The Focal Plane

Another important aspect of imaging is to understand how the image is prepared for exposure onto a piece of film or a digital CCD chip. This is typically done through the utilization of a glass lens system. A simple illustration of such a system can be seen below in figure one.

Figure One (Typical glass lens system with the representation of a focal point)

(image courtesy of

From figure one it is apparent that the incoming light rays that hit the lens are bent (refracted) inside the lens and that the rays are all focused at one single point. This point marks the posistion of the focal plane. Essentially, if the lens were pointed at an object, then the object would appear on a flat plane made up of an infinite number of focal points within that plane (i.e. a dicernable image). These numerous focal points come from the fact that the object is not a pinpoint, but rather spread over a region of the lens' field of view. This can be seen more clearly in figure two below.

Figure Two (Lens with entire focal plane being representend)

(image courtesy of

Furthermore, another more familiar example of this can be seen by clicking here.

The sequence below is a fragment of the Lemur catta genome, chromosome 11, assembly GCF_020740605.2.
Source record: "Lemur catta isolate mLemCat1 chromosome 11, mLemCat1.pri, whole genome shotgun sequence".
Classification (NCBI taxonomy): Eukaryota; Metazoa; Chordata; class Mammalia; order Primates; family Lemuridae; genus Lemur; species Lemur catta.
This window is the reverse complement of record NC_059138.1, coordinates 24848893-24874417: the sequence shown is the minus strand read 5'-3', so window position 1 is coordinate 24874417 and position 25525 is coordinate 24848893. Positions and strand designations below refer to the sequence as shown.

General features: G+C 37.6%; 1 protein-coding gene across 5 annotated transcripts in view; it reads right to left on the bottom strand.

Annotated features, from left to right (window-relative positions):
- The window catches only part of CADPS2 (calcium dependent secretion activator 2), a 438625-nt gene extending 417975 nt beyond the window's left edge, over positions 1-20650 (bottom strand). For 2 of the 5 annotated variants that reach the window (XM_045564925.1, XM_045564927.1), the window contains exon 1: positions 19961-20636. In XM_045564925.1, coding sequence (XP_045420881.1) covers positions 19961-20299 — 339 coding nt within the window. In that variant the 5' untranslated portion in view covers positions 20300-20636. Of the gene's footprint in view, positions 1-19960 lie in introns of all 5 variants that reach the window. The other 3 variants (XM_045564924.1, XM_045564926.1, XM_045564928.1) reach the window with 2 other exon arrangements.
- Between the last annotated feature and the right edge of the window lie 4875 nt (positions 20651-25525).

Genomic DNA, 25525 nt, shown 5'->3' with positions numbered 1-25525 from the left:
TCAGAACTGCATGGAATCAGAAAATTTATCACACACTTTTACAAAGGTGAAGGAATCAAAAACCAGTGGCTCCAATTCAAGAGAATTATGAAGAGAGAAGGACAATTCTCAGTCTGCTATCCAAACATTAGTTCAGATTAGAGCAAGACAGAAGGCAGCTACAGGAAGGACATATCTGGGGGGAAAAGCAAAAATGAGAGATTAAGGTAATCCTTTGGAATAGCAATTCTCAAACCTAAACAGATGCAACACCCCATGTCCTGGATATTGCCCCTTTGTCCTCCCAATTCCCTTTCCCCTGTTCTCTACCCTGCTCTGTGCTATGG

From figure two and the satellite dish example, it can be seen that the object infront of the lens is displayed with great sharpness and clarity upon the focal plane. From this, it should become apparent that all that is needed to obtain an image is to place the photosensitive material (film or CCD) at the posistion of this focal plane, and the image would then successfully be recorded.

Another important aspect of this focal plane, as mentioned previously, is that it is formed from an infinite number of focal points. This brings up a very important goal in imaging technology; to make a type of sensor with an infinite number of "light wave recording" zones. Of course, this infinite ideal is impossible in the real world, however, a very large finite number of light recording zones can be created on a given surface area. The number of these recording zones on a particular piece of film or CCD is typically referred to as its resolution. The higher the number of recording zones, the higher the resolution and the higher quality the recorded image will be. In the case of CCD's, these recording regions are called pixels and in the case of film, they are typically referred to as its crystal density (however, a crystal is directly analogues to a pixel).

Each one of these recording zones "saves" a portion of the type of light that hits it. To see how this information is saved for both film or CCD's, check out the next two sections about CCD's and Film.